Nazaria Lagos is known as the Florence Nightingale of Panay. She was a pioneer Red Cross leader in the Visayas region. She was a strong woman, compassionate mother and has a deep and deathless love for God and country. She was born not only to become a mother of her own children but of the many wounded Filipino soldiers, sick civilians and of the sick children during the war.
Born From A Wealthy Family
Nazaria L. Lagos was born on August 28, 1851 in Barrio Burongan (now Jaguimit), Laglag town (now Dueñas), Iloilo. Her parents were Don Juan de la Cruz Lagos and Doña Saturnina Labrillaso. As an only child, she was well taken cared of and brought up in comfort but she was not a spoiled girl. When she was six, her mother hired Maestro Gregorio "Oyong" Tingzon as her teacher. She was a beautiful, brilliant young girl who could speak Spanish well and talk to the Spanish officials.
At a very young age of 12, she married her second cousin Segundo Lagos, a son of a wealthy land owner, Don Bartolome Lagos whose ancestors were the founders of Dueñas town and the religion. During her years in marriage life, Nazaria faced lots of challenges of home life with patience. She possessed good qualities of being a wife and a mother and was equipped with proper knowledge on nursing and medical care by Dr. Cuadra, a family friend and doctor, who often visited the family and stayed in the vast family hacienda.
Red Cross and Revolutionary Work
Through the order of Military Governor Don Ricardo Monet with the support of parish priest Father Lorenzo Suarez, Nazaria was appointed as President of the first local unit of Red Cross in the province of Iloilo.
During the revolution under the general supervision of Gen. Martin Delgado, Nazaria Lagos was chosen as secretary and Segundo (her husband) as the adviser of the Revolutionary Volunteers to go against the Spanish Government. Her house in Barrio Burongan (now Jaguimit) was made as a secret meeting place of the high-ranking officers of the revolution in the whole province of Iloilo. Nazaria and Segundo built a secret Army Hospital in their Hacienda in Jaguimit and which Nazaria was appointed as Chief of the Army Hospital and Manager of the Army Food Supply Depot for the Filipino soldiers. This is for the preparation of the revolutionists for the war against the Spaniards. The building of the hospital came from Nazaria and Segundo's own money. The supplies of the food came from the production of their farm. She gave an all out support for the welfare of the Filipinos. Nazaria Lagos and her family together with their "obreros" or workers began to work secretly in Hacienda Jaguimit. She personally supervised the construction of the hospital made from local materials. They made bamboos as beds, chairs and tables and cabinets for the wounded Filipino soldiers.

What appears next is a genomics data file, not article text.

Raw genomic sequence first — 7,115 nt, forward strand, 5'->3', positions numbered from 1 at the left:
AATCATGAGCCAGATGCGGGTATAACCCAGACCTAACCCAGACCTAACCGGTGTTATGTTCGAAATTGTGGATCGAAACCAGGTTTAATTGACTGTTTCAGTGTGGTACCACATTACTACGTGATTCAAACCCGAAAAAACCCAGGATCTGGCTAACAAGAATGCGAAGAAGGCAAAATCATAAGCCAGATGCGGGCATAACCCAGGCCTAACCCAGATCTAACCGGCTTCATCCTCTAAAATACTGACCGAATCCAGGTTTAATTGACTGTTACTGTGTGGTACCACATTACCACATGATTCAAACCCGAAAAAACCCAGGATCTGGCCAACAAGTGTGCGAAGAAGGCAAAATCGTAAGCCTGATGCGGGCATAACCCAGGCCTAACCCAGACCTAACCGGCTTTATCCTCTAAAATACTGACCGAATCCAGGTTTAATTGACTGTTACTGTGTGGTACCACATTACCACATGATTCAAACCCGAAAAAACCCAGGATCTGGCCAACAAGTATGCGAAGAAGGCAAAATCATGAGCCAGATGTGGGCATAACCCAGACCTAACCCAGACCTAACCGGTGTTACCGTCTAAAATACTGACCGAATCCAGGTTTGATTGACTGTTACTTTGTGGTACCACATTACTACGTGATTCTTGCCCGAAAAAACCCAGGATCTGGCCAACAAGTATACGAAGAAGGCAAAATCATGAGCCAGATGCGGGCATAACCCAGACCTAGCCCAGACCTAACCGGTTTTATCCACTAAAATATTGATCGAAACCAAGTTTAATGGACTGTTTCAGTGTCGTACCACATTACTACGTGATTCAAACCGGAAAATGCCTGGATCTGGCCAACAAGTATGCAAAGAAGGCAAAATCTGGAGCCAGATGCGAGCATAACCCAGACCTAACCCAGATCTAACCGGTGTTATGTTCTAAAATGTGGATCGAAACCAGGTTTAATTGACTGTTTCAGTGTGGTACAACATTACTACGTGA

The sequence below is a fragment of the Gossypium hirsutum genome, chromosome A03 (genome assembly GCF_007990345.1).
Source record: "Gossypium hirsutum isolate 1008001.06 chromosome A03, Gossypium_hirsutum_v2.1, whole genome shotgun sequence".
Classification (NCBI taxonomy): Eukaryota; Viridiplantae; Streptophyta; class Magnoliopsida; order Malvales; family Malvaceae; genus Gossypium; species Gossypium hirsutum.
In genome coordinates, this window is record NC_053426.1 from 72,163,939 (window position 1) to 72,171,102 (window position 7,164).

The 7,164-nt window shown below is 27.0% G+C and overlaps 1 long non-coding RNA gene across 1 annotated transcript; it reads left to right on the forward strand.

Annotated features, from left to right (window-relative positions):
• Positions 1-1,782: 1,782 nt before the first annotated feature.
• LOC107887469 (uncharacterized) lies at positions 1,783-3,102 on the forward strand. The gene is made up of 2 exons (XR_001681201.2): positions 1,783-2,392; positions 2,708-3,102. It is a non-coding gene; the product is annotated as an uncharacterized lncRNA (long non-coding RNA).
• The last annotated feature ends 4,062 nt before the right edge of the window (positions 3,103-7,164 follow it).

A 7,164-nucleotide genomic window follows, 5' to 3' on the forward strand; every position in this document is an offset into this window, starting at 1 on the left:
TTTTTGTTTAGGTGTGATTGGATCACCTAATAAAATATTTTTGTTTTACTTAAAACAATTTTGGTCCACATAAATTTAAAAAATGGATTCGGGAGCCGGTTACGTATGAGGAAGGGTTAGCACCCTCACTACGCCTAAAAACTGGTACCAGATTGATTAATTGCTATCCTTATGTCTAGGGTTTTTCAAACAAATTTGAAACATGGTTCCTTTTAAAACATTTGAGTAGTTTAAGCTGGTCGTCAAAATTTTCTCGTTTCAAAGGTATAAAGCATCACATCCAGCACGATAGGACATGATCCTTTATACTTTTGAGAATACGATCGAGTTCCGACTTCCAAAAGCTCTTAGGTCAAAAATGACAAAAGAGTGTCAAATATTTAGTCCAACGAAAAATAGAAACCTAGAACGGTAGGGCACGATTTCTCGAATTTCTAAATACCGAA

The war started. Many Filipino soldiers were sick and wounded, and they were brought to the hospital in Jaguimit. The hospital was not only for the Filipino soldiers but as well as the sick and wounded civilians. Since the hospital is certainly located between the North and South revolutionary groups, supply almost ran out. For such a gigantic tack for a woman to bear, the Red Cross helped her in asking donations like food, clothing and medicine. Her tenants had contributed their time and efforts to help in caring for the wounded soldiers. Her knowledge in herbal medicine played an important role in this extraordinary task during the Revolution. Spending almost all her time, effort and fortune for the brother Filipinos, she even was able to bear the death of her two children when the smallpox epidemic struck the country during the years of the turmoil.
Role In Philippine Independence Day Celebration
In Dueñas Nazaria Lagos and her two daughters together with the Red Cross members, sew the Philippine flag. In spite of the scarcity of the clothes, sewing needles and threads, they made improvised needles out of umbrella wire and abaca fibers as the threads. The flag was hoisted at 9 o' clock in the morning of June 12, 1899 in the Dueñas town plaza. Nazaria and the people of Dueñas knelled down with tears rolling down their cheeks and prayed for their safety and independence while the National Hymn was played.
Her Last Years
Nazaria Lagos reserved a legacy not in wealth but as a model mother, leader and a great woman in history. Unfortunately, she became blind and on January 27, 1945, at the age of 93, silently passed away at Sitio Amuyao, Jaguimit, Dueñas, Iloilo. She had served her country and family with love and devotion.
Nazaria and Segundo Lagos will long be remembered from generation to generation. Their service to their fellowmen is worth emulating and their names will be written in Bold Letters in the minds and hearts of all Filipinos, patriots, nationalist and lover of democracy.
Wikipilipinas: Nazaria Lagos, http://en.wikipilipinas.org/index.php/Nazaria_Lagos
Nazaria Lagos, A Great Woman In History, Newstoday 2007, http://www.thenewstoday.info/2007/02/05/nazaria.l.lagos.a.great.woman.of.history.html